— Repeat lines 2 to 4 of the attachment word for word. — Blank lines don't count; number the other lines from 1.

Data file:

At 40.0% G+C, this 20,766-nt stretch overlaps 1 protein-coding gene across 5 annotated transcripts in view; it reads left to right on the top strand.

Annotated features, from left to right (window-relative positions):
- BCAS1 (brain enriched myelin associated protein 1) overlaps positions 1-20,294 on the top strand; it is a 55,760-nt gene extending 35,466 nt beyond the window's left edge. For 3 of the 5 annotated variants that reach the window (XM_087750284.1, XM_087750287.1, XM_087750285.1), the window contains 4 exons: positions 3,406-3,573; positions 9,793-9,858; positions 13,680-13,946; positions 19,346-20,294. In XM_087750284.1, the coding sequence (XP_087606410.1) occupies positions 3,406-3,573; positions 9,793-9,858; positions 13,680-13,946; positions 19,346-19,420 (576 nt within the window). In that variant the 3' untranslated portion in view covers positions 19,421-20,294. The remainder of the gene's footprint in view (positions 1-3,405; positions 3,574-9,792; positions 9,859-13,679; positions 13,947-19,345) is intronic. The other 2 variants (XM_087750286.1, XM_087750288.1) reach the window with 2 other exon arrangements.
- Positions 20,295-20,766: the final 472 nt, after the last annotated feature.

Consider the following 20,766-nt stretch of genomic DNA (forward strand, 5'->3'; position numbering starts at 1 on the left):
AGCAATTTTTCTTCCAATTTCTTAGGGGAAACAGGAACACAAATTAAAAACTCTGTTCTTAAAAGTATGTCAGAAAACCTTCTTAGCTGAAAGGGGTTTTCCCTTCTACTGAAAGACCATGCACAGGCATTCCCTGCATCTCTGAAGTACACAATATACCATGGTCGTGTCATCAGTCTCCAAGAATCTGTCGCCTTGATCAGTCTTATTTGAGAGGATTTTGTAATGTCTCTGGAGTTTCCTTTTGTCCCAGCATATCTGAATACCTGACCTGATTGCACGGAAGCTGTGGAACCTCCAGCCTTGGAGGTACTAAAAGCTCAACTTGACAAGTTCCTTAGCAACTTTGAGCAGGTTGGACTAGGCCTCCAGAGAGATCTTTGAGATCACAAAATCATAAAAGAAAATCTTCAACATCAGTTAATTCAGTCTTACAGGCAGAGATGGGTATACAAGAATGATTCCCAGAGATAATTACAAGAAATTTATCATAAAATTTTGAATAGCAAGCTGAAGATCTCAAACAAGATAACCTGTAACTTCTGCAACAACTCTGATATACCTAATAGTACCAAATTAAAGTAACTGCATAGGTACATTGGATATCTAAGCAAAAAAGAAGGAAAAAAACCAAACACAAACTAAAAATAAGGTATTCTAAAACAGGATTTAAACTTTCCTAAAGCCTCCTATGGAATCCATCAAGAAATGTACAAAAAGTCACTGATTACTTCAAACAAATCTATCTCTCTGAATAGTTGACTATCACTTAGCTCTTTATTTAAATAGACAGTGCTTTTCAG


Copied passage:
Annotated features, from left to right (window-relative positions):
- BCAS1 (brain enriched myelin associated protein 1) overlaps positions 1-20,294 on the top strand; it is a 55,760-nt gene extending 35,466 nt beyond the window's left edge. For 3 of the 5 annotated variants that reach the window (XM_087750284.1, XM_087750287.1, XM_087750285.1), the window contains 4 exons: positions 3,406-3,573; positions 9,793-9,858; positions 13,680-13,946; positions 19,346-20,294. In XM_087750284.1, the coding sequence (XP_087606410.1) occupies positions 3,406-3,573; positions 9,793-9,858; positions 13,680-13,946; positions 19,346-19,420 (576 nt within the window). In that variant the 3' untranslated portion in view covers positions 19,421-20,294. The remainder of the gene's footprint in view (positions 1-3,405; positions 3,574-9,792; positions 9,859-13,679; positions 13,947-19,345) is intronic. The other 2 variants (XM_087750286.1, XM_087750288.1) reach the window with 2 other exon arrangements.
- Positions 20,295-20,766: the final 472 nt, after the last annotated feature.